Today we'll look at OceanaGold Corporation (TSE:OGC) and reflect on its potential as an investment. Specifically, we're going to calculate its Return On Capital Employed (ROCE), in the hopes of getting some insight into the business.
First up, we'll look at what ROCE is and how we calculate it. Then we'll compare its ROCE to similar companies. Last but not least, we'll look at what impact its current liabilities have on its ROCE.
Understanding Return On Capital Employed (ROCE)
ROCE is a measure of a company's yearly pre-tax profit (its return), relative to the capital employed in the business. Generally speaking a higher ROCE is better. Overall, it is a valuable metric that has its flaws. Author Edwin Whiting says to be careful when comparing the ROCE of different businesses, since 'No two businesses are exactly alike.
How Do You Calculate Return On Capital Employed?
Analysts use this formula to calculate return on capital employed:
Return on Capital Employed = Earnings Before Interest and Tax (EBIT) ÷ (Total Assets - Current Liabilities)
Or for OceanaGold:
0.039 = US$71m ÷ (US$2.0b - US$199m) (Based on the trailing twelve months to September 2019.)
So, OceanaGold has an ROCE of 3.9%.
Is OceanaGold's ROCE Good?
ROCE can be useful when making comparisons, such as between similar companies. Using our data, we find that OceanaGold's ROCE is meaningfully better than the 3.0% average in the Metals and Mining industry. I think that's good to see, since it implies the company is better than other companies at making the most of its capital. Independently of how OceanaGold compares to its industry, its ROCE in absolute terms is low; especially compared to the ~1.4% available in government bonds. It is likely that there are more attractive prospects out there.
We can see that, OceanaGold currently has an ROCE of 3.9%, less than the 8.4% it reported 3 years ago. Therefore we wonder if the company is facing new headwinds. You can click on the image below to see (in greater detail) how OceanaGold's past growth compares to other companies.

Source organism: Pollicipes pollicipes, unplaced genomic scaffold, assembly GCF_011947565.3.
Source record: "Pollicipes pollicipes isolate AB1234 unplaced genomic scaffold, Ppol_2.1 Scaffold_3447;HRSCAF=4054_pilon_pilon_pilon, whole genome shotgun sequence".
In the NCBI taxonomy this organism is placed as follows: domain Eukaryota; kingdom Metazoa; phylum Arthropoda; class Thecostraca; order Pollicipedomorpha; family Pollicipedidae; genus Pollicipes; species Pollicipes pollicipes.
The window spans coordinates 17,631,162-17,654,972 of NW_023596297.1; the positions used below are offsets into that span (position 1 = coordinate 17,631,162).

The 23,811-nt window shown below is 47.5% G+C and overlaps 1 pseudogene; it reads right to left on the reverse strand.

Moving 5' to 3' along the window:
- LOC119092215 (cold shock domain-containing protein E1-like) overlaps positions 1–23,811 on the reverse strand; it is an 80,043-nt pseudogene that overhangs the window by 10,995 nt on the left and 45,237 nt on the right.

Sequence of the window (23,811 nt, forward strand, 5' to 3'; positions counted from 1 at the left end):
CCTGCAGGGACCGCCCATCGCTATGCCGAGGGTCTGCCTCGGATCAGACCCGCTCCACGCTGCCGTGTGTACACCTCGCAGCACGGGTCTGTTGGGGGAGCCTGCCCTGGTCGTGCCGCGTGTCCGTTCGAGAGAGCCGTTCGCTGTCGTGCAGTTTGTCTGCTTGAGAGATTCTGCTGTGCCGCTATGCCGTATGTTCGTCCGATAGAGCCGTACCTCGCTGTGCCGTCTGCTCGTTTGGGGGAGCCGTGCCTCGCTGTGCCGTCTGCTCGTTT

When considering ROCE, bear in mind that it reflects the past and does not necessarily predict the future. Companies in cyclical industries can be difficult to understand using ROCE, as returns typically look high during boom times, and low during busts. ROCE is only a point-in-time measure. Remember that most companies like OceanaGold are cyclical businesses. What happens in the future is pretty important for investors, so we have prepared a free report on analyst forecasts for OceanaGold.
OceanaGold's Current Liabilities And Their Impact On Its ROCE
Current liabilities are short term bills and invoices that need to be paid in 12 months or less. Due to the way the ROCE equation works, having large bills due in the near term can make it look as though a company has less capital employed, and thus a higher ROCE than usual. To check the impact of this, we calculate if a company has high current liabilities relative to its total assets.
OceanaGold has total assets of US$2.0b and current liabilities of US$199m. Therefore its current liabilities are equivalent to approximately 9.9% of its total assets. With barely any current liabilities, there is minimal impact on OceanaGold's admittedly low ROCE.
The Bottom Line On OceanaGold's ROCE
Still, investors could probably find more attractive prospects with better performance out there. Of course, you might also be able to find a better stock than OceanaGold. So you may wish to see this free collection of other companies that have grown earnings strongly.
If you like to buy stocks alongside management, then you might just love this free list of companies. (Hint: insiders have been buying them).
If you spot an error that warrants correction, please contact the editor at email@example.com. This article by Simply Wall St is general in nature. It does not constitute a recommendation to buy or sell any stock, and does not take account of your objectives, or your financial situation. Simply Wall St has no position in the stocks mentioned.
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